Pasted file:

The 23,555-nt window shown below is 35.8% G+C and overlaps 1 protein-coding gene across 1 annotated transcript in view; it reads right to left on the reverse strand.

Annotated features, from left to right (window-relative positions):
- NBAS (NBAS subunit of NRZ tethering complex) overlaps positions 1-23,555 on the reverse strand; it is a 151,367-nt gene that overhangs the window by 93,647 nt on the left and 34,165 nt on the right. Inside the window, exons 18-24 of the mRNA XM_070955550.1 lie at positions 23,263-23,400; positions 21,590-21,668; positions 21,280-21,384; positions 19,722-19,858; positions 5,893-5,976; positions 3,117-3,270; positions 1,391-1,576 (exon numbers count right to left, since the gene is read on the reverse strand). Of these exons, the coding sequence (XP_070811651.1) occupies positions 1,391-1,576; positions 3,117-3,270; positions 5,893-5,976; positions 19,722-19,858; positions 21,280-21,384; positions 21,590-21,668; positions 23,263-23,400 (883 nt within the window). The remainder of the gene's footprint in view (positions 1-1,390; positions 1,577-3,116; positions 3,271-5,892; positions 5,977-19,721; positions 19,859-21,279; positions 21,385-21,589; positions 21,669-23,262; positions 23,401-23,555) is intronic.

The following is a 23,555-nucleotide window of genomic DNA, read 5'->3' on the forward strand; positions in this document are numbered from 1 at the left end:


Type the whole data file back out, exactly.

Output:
The 23,555-nt window shown below is 35.8% G+C and overlaps 1 protein-coding gene across 1 annotated transcript in view; it reads right to left on the reverse strand.

Annotated features, from left to right (window-relative positions):
- NBAS (NBAS subunit of NRZ tethering complex) overlaps positions 1-23,555 on the reverse strand; it is a 151,367-nt gene that overhangs the window by 93,647 nt on the left and 34,165 nt on the right. Inside the window, exons 18-24 of the mRNA XM_070955550.1 lie at positions 23,263-23,400; positions 21,590-21,668; positions 21,280-21,384; positions 19,722-19,858; positions 5,893-5,976; positions 3,117-3,270; positions 1,391-1,576 (exon numbers count right to left, since the gene is read on the reverse strand). Of these exons, the coding sequence (XP_070811651.1) occupies positions 1,391-1,576; positions 3,117-3,270; positions 5,893-5,976; positions 19,722-19,858; positions 21,280-21,384; positions 21,590-21,668; positions 23,263-23,400 (883 nt within the window). The remainder of the gene's footprint in view (positions 1-1,390; positions 1,577-3,116; positions 3,271-5,892; positions 5,977-19,721; positions 19,859-21,279; positions 21,385-21,589; positions 21,669-23,262; positions 23,401-23,555) is intronic.

The following is a 23,555-nucleotide window of genomic DNA, read 5'->3' on the forward strand; positions in this document are numbered from 1 at the left end: